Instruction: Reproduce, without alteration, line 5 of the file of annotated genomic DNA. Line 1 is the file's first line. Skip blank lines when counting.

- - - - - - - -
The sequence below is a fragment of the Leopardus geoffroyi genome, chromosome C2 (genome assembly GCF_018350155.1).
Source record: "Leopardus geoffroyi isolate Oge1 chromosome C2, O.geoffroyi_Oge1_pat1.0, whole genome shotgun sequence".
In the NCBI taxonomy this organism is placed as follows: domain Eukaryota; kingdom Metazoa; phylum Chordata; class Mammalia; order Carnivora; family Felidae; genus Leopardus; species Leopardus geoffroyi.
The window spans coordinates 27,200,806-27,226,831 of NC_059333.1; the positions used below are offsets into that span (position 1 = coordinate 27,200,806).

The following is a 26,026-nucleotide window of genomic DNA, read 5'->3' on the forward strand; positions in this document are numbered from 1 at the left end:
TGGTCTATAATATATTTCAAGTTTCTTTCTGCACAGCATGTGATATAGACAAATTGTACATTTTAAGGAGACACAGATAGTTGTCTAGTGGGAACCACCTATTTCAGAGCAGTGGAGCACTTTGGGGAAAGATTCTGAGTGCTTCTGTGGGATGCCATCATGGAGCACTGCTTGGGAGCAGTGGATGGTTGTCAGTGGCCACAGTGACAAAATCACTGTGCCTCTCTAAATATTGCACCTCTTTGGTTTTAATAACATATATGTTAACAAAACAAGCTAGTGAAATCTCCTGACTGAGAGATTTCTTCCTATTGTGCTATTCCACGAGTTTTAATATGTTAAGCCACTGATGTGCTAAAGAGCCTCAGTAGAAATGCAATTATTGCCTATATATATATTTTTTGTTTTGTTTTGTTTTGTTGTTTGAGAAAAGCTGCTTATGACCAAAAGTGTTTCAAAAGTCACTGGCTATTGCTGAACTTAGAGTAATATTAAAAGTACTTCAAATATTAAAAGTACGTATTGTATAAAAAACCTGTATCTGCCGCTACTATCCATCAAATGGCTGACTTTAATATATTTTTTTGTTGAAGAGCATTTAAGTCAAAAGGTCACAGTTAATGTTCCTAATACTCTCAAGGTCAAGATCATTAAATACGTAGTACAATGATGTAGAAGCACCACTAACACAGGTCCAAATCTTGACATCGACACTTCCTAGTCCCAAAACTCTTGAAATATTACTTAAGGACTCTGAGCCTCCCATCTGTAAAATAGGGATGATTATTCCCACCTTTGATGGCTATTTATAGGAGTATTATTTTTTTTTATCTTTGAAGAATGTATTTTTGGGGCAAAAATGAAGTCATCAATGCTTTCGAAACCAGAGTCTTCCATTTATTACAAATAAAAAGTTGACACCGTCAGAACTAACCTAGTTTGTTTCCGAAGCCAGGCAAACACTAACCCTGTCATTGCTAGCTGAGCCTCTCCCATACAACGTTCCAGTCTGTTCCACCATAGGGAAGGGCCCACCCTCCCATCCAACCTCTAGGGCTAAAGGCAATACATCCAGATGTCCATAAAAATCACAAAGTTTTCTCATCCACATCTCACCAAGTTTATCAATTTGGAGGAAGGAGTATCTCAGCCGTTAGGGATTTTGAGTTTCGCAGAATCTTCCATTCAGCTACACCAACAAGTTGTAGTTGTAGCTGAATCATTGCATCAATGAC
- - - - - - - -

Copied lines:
The following is a 26,026-nucleotide window of genomic DNA, read 5'->3' on the forward strand; positions in this document are numbered from 1 at the left end: